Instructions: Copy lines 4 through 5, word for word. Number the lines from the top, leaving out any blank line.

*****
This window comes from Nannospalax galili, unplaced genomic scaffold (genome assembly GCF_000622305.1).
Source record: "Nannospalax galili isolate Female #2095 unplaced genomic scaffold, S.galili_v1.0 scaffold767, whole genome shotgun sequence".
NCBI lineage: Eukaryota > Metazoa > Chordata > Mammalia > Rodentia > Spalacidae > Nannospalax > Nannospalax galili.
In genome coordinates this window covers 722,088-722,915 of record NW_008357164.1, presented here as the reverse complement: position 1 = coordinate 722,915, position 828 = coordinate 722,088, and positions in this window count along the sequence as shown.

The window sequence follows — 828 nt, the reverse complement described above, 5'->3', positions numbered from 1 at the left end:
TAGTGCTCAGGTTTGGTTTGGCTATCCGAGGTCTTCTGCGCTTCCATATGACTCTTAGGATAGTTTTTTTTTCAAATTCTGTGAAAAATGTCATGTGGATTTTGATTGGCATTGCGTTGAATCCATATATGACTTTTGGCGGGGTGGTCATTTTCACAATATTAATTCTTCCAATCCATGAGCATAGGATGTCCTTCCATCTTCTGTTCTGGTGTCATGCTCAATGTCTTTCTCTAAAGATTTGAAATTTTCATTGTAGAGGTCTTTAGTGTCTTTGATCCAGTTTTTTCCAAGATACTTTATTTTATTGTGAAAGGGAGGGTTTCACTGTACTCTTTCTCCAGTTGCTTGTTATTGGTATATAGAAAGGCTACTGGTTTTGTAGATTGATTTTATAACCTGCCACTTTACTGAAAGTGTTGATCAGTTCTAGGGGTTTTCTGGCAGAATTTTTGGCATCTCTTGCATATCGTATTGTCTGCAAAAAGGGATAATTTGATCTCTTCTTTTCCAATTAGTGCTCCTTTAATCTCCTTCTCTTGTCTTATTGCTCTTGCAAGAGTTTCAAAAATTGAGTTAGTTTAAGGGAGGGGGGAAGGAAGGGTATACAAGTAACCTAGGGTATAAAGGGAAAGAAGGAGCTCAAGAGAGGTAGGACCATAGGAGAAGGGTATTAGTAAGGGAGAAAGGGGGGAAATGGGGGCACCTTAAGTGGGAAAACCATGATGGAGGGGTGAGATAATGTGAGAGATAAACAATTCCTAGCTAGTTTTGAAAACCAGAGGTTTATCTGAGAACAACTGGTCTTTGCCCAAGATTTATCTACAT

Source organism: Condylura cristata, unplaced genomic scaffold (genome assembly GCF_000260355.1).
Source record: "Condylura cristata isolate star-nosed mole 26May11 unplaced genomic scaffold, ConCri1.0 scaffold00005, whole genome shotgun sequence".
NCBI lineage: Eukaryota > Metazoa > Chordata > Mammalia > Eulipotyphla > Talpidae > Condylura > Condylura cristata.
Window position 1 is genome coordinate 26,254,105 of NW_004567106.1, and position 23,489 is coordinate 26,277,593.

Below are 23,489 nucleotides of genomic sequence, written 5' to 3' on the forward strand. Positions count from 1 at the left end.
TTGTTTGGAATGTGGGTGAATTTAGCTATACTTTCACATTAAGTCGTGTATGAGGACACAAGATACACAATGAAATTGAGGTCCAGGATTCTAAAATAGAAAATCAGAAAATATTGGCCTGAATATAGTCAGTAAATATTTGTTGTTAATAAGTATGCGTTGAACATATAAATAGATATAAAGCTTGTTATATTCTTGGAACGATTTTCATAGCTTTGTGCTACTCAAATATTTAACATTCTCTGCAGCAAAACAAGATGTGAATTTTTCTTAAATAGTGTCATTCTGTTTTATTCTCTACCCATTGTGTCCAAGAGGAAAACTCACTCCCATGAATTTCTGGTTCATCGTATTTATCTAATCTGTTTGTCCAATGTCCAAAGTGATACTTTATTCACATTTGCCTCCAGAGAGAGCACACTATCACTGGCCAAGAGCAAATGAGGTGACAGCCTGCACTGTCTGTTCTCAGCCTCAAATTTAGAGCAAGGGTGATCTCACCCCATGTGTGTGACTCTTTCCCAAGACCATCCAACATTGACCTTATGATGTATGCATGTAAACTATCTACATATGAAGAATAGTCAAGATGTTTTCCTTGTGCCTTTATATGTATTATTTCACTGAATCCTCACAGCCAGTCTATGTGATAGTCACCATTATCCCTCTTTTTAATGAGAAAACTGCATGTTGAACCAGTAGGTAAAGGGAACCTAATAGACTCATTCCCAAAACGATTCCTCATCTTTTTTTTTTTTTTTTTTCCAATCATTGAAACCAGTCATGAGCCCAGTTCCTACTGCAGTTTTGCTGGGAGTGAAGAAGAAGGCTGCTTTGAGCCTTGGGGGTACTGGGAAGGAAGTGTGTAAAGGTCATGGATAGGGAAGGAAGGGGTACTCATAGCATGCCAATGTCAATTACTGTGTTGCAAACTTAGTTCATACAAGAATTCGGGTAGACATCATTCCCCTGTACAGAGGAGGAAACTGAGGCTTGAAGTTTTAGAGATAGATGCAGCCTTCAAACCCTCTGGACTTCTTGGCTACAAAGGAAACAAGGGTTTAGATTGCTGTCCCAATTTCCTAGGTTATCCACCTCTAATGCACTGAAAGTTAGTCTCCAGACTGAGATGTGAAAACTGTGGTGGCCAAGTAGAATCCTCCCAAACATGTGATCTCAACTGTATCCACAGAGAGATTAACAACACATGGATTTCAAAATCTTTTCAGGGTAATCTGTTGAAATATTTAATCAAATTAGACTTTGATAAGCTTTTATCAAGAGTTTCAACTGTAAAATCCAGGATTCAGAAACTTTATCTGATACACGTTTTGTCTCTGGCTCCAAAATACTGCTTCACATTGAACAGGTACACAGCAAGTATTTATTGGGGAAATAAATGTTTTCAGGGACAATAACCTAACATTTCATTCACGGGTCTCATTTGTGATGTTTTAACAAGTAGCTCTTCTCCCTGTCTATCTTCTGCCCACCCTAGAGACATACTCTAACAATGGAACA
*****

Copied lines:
In genome coordinates this window covers 722,088-722,915 of record NW_008357164.1, presented here as the reverse complement: position 1 = coordinate 722,915, position 828 = coordinate 722,088, and positions in this window count along the sequence as shown.

The window sequence follows — 828 nt, the reverse complement described above, 5'->3', positions numbered from 1 at the left end: